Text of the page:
Here’s my Q&A column from the WSJ this week — and if you have any questions for me, you can tweet them to @danariely with the hashtag #askariely, post a comment on my Ask Ariely Facebook page, or email them to AskAriely@wsj.com.
Some neighbors in our building are trying to get other neighbors to kindly put their garbage in the trash bins and not just leave it on the floor, but to no avail. Polite requests and threats have proven equally unsuccessful. What should we do?
The problem in your building is not just about cleanliness. The problem is more complicated, and has to do with changing a social norm. What you have is a sub-culture where trash bags are left on the floor instead of thrown in the bins. Since this is the established norm, it won’t be easily changed.
Social norms are a powerful motivator, and we are influenced by them all the time. If you go to the trash room and see bags lying around, you are affected to some extent by your own values, and to some extent by the behavior of those around you. You say to yourself, “leaving the garbage bags on the floor is the standard practice and I can do the same and still feel alright with myself”. But if there is no trash around, you would probably tell yourself, “That’s inappropriate, and I shouldn’t mess the place up”. The important thing to remember about social norms is that when it comes to minor violations we criticize the violators, but when the violations become repeated, the norm itself changes and sweeps everyone with it.
And the solution? Given that the New Year just started, and with it comes a symbolic opportunity for change, I would summon a tenants’ meeting to discuss plans for the New Year. In the meeting you need to create a new social understanding of the right behavior by having everyone sign a pledge to take care of the house, including placing your garbage in the right place. As long as you can create such a new social norm, the garbage will seem to clean itself.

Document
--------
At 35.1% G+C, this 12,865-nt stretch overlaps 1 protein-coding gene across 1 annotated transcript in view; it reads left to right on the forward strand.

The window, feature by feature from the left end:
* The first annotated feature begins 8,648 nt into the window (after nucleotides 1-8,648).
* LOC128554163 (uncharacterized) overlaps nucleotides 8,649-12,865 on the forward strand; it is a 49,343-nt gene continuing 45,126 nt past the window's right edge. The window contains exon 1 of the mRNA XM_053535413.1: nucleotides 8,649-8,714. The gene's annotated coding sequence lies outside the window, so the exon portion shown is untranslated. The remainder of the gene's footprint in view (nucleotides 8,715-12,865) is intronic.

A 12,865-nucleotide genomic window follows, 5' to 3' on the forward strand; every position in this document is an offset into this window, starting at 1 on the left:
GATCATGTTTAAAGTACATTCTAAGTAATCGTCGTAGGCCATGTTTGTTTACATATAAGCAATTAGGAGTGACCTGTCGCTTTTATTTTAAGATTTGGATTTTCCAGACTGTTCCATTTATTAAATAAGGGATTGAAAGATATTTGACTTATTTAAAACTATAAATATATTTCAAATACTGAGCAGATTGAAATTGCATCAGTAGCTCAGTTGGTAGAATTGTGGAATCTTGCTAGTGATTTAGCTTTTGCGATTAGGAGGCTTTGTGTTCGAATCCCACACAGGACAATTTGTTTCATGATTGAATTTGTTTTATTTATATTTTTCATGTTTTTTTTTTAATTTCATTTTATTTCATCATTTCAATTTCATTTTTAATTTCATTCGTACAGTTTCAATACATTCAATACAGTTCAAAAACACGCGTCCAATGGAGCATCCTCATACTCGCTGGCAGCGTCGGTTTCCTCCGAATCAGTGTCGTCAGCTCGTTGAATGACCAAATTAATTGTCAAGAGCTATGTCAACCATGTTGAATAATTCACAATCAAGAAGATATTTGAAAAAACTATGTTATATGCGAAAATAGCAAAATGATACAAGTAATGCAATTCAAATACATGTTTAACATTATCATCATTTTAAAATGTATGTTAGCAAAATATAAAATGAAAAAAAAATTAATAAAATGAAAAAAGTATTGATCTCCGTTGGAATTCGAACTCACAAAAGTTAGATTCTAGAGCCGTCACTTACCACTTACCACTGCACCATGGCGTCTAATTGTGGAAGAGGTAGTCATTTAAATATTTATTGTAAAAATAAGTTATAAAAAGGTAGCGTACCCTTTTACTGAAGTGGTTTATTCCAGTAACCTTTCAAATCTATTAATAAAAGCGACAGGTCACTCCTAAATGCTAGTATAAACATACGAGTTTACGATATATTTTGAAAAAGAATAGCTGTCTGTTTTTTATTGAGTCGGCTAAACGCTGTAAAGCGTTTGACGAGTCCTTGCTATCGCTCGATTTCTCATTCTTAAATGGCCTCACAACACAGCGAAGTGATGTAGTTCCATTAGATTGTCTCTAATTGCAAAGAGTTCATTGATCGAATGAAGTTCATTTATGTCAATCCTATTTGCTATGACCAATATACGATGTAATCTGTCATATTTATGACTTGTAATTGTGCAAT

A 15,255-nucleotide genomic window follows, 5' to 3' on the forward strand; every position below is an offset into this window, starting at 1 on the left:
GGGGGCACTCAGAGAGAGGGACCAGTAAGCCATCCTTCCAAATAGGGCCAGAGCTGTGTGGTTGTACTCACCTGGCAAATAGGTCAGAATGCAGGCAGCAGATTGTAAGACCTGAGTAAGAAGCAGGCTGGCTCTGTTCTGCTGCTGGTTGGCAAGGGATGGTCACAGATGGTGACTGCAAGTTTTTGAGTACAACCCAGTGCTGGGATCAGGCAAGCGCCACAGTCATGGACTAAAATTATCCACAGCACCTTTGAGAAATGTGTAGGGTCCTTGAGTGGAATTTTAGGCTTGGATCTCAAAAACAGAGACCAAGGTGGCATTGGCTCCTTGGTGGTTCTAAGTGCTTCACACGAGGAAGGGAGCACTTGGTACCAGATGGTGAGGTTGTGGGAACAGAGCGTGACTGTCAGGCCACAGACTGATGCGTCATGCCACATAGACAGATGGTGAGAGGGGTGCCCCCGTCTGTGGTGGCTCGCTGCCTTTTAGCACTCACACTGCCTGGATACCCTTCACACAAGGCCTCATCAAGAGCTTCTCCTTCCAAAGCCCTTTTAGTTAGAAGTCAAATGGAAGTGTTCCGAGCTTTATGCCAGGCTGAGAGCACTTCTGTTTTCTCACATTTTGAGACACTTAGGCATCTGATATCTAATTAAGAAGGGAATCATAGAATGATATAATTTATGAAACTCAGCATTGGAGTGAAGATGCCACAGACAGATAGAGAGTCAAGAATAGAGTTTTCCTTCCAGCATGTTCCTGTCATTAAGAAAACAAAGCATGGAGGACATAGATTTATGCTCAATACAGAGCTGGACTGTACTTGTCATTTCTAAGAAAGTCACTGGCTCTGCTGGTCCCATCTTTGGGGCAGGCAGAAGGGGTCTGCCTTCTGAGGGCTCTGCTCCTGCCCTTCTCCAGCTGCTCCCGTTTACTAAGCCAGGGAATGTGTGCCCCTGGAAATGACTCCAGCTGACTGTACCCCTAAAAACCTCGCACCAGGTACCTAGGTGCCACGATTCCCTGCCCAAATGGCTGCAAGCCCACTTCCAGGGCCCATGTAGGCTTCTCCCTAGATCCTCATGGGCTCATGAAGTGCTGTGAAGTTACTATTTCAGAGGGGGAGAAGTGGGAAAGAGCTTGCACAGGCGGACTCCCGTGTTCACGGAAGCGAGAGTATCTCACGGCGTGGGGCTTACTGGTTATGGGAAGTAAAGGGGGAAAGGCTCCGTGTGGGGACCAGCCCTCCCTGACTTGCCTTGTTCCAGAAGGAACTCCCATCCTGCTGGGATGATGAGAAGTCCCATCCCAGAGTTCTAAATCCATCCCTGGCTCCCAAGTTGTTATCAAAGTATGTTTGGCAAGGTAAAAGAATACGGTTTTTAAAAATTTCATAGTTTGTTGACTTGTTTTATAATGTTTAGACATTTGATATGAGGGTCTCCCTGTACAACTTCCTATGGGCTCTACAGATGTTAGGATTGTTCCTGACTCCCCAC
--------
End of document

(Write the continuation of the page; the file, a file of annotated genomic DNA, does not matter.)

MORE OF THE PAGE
I often get the feeling that I am forgetting something and spend too much time trying to remember what it was—sometimes failing entirely, sometimes realizing that it wasn’t very important in the first place. How can I force myself to let minor things go more easily while still making sure I remember the important ones?
With the increase in life expectancy, most of us have good chances to suffer some sort of memory loss. This means that dealing with reduced memory is part of the modern human condition. You’re just ahead of your time.
As for what you can do about it: The simple answer is to get a smartphone with a note-taking app and use it as your central memory repository. All your potential tasks will be there waiting for you, and all you’ll have to do is to go over the list. Such recognition is much less demanding than remembering.
The more difficult but deeper answer is that you should just stop worrying so much. You probably already realize that most things aren’t that important to begin with. If you could only get into this “Hakuna matata” mindset, you would be less stressed and much happier. Plus, remember that if something is really important, it is also important to someone else, and that someone will probably remind you about it at least three more times—so why take this pleasure away from them?
See the original article in the Wall Street Journal here.